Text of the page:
Mining - Page 4

Isaac Derksen and Abe Kehler worked for M&S (Manitoba and Saskatchewan) Coal Mines in Bienfait, Saskatchewan during the winter of 1942-1943. The next summer they returned home to do farm work. That fall they returned to the coal mines. The government realized that not all men could go to war. Those in jobs that were important were frozen to their positions. Because both Derksen and Kehler had CO status and because mining was essential work, the government froze them in their jobs. That meant they couldn't leave until after the war. The mining company had to verify periodically that they were still working. Isaac and Abe didn't leave until 1947. 

Isaac:

“I worked with a team of horses moving loaded cars to be taken up to the surface and bringing empty cars to be loaded. The coal was taken to the surface where it was crushed and screened for size. The horses remained underground during the operating season but were brought up and put on pasture during the summer months. A horse was injured and they were debating whether it should be destroyed. I did not think the injury was that serious and suggested trying to save it. A veterinarian soon had the horse back in shape for working.”

Abe:

“While loading coal one day, my cousin Jake Kehler and I felt strangely tired. We had just decided to finish loading this car and then take a rest when the foreman suddenly appeared and at the top of his voice ordered us to “Get out of here!” When we suggested that we would finish loading this car first, he continued, “Never mind that car. Pick up your lunch kit and get out, you have no oxygen.” Once safely in his room, he explained that a cave-in had blocked the passageway that fed oxygen to the area where we worked. He then severely reprimanded those experienced miners who were working in that area, for leaving without warning these inexperienced men about the danger. Otherwise we might have suspected that when our carbide lamps would not burn properly and we felt tired, that something must be wrong. The carbide lamps were later replaced with electric lights operating with a rechargeable 8 volt battery.”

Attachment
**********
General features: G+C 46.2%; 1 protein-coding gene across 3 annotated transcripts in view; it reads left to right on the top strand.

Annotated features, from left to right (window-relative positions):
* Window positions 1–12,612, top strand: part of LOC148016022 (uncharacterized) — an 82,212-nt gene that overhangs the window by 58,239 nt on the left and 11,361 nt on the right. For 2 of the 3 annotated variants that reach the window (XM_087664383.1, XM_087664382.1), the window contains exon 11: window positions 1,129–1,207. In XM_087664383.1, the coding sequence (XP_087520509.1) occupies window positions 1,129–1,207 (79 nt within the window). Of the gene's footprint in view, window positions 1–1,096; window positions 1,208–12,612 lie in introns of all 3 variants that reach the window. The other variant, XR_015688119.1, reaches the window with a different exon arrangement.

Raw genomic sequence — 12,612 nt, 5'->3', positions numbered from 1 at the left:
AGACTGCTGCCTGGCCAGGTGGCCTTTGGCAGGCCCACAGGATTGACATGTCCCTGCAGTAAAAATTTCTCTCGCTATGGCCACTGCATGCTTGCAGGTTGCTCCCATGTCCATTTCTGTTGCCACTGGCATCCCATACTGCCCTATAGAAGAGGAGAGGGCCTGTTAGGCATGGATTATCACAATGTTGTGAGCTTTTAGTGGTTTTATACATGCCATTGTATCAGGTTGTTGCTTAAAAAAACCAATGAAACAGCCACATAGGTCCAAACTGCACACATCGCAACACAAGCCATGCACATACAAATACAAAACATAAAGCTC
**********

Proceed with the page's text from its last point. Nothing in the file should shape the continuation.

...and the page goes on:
“One day the foreman gave us a well deserved lecture about some mistake that we had made. The cutting machine operator, feeling that his pride had been hurt, found some poor excuse to stay away from work. When the foreman found out that he was not there, he asked if I would like to take over the job. I did not want to create hard feelings so I declined the offer. The foremen seemed to favor the Mennonite men, probably because the union men went strictly by the book and refused to go an inch beyond what the union required of them while the Mennonites would pitch in and do whatever needed to be done.”

“After the coal in the wall had been cut, a small charge of blasting powder was used to bring the coal down. This left an area of the ceiling exposed and it was usually shored up to prevent it from falling down. One day a patch of ceiling looked a bit risky and it was suggested that it might be better to prop it up. But the head of our group insisted that we keep on loading. The next morning we found that the ceiling had come down piling up rubble right up to the machine.”

“A workman shunting a loading car accidentally fell off and was crushed to death. A foreman immediately called a halt to any further work that day. 

“As mentioned before, we were frozen to our jobs there. We got our release in the fall of 1946, but we had no jobs waiting for us if we went home, so we stayed on through the winter of 1946 and left for home in the spring of 1947.” [ASM, 53-54]